5. Know the Minimum You Are Willing to Accept
Many buyers are going to offer an amount that is below your list price. It’s helpful if you know what you’re willing to accept before getting into a negotiation. In most cases, you’ll want to list the item a little higher than you’re willing to go, to allow some room for negotiating.
6. Respond to Inquiries Quickly
When someone contacts you about an item that you’re trying to sell, it’s important to respond as soon as possible. Whether they’re asking if you would accept a lower price, looking to schedule a time to get the item, or asking some other question, the sooner you can respond, the better chance you’ll have of making the sale.
If you take a long time to respond, that person may lose interest or buy a similar item somewhere else. Responding quickly also shows that you’re reliable and helps to gain the trust of the buyer.
7. Try Listing in Multiple Places (if Needed)
Most of our items were sold simply by listing in the Facebook Marketplace, but there were a few items that we also listed on Craigslist. Since we were very busy with getting ready to move, we chose to only list the items at one place unless they weren’t selling. However, if we had more time, I think listing items in multiple places could have helped us to get better prices for some of the items.
In addition to the Facebook Marketplace and Craigslist, there are several other websites and selling apps that would have been an option. Listing an item in multiple places does take a little more time and requires more organization, but it can be worth it to get a better price. Both of our highest-priced items were listed in two places.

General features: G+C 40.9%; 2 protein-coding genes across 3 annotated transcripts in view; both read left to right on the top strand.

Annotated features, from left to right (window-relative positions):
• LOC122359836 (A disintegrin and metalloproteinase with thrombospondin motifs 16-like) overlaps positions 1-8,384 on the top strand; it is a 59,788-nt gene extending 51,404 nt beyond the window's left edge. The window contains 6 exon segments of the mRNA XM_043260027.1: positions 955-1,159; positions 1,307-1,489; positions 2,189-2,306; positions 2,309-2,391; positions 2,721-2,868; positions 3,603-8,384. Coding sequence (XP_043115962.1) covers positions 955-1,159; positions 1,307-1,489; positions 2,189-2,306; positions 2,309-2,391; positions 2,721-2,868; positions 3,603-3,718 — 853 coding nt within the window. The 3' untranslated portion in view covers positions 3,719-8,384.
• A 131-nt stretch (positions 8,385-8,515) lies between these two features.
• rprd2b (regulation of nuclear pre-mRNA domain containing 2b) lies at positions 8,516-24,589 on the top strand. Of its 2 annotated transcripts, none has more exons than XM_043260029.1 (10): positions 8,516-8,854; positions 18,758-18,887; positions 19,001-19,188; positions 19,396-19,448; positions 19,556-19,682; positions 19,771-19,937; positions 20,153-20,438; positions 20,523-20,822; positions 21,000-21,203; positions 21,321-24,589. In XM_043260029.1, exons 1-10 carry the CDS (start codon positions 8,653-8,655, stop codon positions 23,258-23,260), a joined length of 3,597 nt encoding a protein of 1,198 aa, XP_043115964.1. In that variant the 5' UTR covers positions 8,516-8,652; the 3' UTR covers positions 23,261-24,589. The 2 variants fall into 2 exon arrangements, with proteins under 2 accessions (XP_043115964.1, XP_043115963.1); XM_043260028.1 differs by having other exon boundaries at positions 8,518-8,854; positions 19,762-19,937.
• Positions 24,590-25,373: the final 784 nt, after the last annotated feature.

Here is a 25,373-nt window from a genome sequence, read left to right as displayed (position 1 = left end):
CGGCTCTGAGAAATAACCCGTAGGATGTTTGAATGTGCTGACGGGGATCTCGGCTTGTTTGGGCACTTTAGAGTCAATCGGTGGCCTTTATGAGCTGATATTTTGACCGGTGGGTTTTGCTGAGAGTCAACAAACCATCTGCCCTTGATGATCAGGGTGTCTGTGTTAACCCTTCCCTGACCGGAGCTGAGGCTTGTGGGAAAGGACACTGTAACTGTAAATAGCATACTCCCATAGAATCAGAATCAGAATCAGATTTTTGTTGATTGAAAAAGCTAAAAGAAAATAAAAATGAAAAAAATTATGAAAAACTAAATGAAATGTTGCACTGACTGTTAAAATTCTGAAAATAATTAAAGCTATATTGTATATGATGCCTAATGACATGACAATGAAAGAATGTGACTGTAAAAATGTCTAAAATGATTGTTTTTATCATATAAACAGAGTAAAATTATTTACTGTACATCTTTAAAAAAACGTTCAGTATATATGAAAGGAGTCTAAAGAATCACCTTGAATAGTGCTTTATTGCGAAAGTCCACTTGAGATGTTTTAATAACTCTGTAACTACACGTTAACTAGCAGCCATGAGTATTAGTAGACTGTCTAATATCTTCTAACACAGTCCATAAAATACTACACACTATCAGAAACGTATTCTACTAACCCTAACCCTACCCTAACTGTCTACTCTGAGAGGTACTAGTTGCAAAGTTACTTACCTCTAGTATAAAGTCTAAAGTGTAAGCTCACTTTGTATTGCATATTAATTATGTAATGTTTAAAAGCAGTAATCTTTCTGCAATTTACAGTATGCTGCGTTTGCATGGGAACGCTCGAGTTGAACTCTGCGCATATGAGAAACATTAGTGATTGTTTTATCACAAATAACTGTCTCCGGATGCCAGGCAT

8. Try to Avoid Holding Items for People
Some buyers may ask you to hold an item for them because they say they really want it but can’t come immediately to pick it up. The problem with this is that they can easily change their mind if they haven’t paid you for the item.
I would recommend that you don’t hold items for people (especially if you’re pressed for time like we were) unless they pay you now. We did have one or two buyers who came to pay for an item and then we held it until they could come back with a bigger vehicle to pick it up.
Throughout this process we had several people tell us that they were going to come to see an item, and some insisted that they were very serious and would not flake out, and then they didn’t show up. If we had held items for people and then they bailed on us, we probably would not have had enough time to get everything sold before moving.
When you’re not holding items, it puts more pressure on the buyer to act quickly if they really want something.